Financial Aid: How It Works
What is Financial Aid? Financial aid is any type of assistance used to pay college costs.
Financial aid is intended to make up the difference between what your family can afford to pay and what college costs. The majority of full-time students currently enrolled in college receive some type of financial aid to help pay college costs.
Overview of Financial Aid
The financial aid system is based on the idea that all students should have equal access — that you should be able to attend college, regardless of your financial circumstances. Here's an overview on how the system works:
- You and your family are expected to contribute to the cost of college to the extent that you’re able.
- If your family is unable to afford the entire cost (like most families), financial aid is available to help you pay for college.
Who Decides How Much My Family Is Able to Contribute?
The amount your family is able to contribute is often referred to as the expected family contribution (EFC). This figure is determined by the organization that is awarding the aid — usually the federal government or individual colleges and universities.
These groups use formulas that analyze your family's financial circumstances and compare them with other families' financial circumstances. The formulas use your income, assets and family size to calculate your EFC, and expect that your family can meet the EFC through a combination of savings, current income and borrowing.
Three Main Types of Financial Aid
Grants and Scholarships
Grants and scholarships, which are also called gift aid, don't have to be repaid and you don't need to work to earn them. Grant aid comes from federal and state governments and from individual colleges. You can also locate and apply for scholarships which are usually awarded based on merit.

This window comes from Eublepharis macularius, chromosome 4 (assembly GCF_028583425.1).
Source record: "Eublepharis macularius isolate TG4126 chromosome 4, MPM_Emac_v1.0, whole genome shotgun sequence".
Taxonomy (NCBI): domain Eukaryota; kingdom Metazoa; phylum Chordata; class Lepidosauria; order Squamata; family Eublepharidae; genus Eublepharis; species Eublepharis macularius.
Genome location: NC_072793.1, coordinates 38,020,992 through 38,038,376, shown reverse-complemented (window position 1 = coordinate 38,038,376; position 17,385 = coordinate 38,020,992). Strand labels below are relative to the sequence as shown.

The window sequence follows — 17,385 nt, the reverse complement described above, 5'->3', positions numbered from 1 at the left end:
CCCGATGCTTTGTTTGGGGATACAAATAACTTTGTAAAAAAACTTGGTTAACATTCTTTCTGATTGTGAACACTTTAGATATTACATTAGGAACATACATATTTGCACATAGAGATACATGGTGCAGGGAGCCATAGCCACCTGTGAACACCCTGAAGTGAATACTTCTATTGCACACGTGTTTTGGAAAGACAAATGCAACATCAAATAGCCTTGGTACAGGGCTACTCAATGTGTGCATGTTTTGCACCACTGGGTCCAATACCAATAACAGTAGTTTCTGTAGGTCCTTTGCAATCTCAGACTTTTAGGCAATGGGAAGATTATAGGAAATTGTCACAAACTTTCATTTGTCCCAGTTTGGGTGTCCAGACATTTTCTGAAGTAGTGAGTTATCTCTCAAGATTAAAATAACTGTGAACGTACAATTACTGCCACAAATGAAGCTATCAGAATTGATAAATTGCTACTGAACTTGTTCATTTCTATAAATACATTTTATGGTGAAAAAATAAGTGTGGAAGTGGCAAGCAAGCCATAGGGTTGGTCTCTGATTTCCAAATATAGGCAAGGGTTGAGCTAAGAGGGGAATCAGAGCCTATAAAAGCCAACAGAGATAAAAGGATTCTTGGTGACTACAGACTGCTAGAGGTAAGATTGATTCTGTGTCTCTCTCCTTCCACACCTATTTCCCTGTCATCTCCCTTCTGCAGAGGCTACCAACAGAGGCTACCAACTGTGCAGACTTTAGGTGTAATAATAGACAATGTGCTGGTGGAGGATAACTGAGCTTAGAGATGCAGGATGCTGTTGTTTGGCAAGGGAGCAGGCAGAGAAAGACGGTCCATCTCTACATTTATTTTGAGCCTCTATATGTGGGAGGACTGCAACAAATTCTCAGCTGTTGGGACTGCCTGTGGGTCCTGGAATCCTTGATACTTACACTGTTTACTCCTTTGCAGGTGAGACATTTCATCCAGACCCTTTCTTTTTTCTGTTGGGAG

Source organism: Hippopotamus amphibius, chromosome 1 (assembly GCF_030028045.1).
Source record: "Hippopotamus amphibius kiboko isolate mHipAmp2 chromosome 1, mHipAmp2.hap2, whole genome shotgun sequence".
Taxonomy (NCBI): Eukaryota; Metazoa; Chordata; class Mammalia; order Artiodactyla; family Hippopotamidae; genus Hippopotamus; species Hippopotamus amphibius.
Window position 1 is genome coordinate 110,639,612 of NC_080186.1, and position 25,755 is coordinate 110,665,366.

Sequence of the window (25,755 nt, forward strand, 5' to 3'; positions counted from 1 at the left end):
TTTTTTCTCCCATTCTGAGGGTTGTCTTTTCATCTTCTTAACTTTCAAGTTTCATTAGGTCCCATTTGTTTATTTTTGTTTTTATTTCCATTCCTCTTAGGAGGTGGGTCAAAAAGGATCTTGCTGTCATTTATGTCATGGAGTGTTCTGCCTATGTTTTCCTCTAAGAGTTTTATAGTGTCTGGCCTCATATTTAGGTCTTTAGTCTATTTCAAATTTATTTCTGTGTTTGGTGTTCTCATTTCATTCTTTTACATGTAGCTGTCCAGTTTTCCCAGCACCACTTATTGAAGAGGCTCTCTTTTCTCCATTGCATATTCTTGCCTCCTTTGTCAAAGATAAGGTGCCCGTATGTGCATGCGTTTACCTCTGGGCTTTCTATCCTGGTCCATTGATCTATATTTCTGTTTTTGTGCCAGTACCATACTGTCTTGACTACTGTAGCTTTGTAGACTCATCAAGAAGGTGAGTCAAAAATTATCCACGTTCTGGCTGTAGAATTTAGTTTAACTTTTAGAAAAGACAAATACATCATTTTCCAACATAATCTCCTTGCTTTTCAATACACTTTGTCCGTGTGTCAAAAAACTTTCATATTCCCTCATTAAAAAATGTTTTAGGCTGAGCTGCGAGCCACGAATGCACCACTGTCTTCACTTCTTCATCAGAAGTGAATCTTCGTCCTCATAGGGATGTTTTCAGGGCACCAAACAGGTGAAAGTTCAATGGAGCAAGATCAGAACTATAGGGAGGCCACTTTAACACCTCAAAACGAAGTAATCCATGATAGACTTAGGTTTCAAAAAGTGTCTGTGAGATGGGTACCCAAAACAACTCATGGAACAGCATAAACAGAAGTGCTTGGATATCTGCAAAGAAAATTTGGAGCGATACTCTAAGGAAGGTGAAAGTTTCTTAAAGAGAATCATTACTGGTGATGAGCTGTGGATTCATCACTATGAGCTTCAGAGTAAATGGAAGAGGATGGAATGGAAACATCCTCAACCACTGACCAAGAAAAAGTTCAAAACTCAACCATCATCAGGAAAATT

Some financial aid comes in the form of loans, aid that must be repaid. Most loans that are awarded based on financial need are low-interest loans sponsored by the federal government. The government subsidizes these loans, so no interest accrues until you begin repayment after you graduate. There are other loan options available that are not need-based.
If you need to borrow money to attend college, be sure your federal loan options are exhausted before considering private loans. And don’t borrow more than you need or can afford to pay back. Our Student Loan Calculator tool can help you figure it out.
Student employment and work-study aid also help you pay for education costs such as books, supplies and personal expenses. Work-study is a federal program that provides you with part-time employment to help meet your financial needs and gives you work experience while you serve your campus and the surrounding community.
Colleges with Higher Costs Can Be Affordable
You might think that colleges with higher published prices will cost you more, but that’s not necessarily the case. Imagine that your EFC is determined to be $5,000. At a college with a total cost of $8,000, you'd be eligible for up to $3,000 in financial aid. At a college with a total cost of $25,000, you'd be eligible for up to $20,000 in aid. Your family would be asked to contribute the same amount at both colleges. In this situation you should review and compare your aid awards carefully to determine which is the best option for you.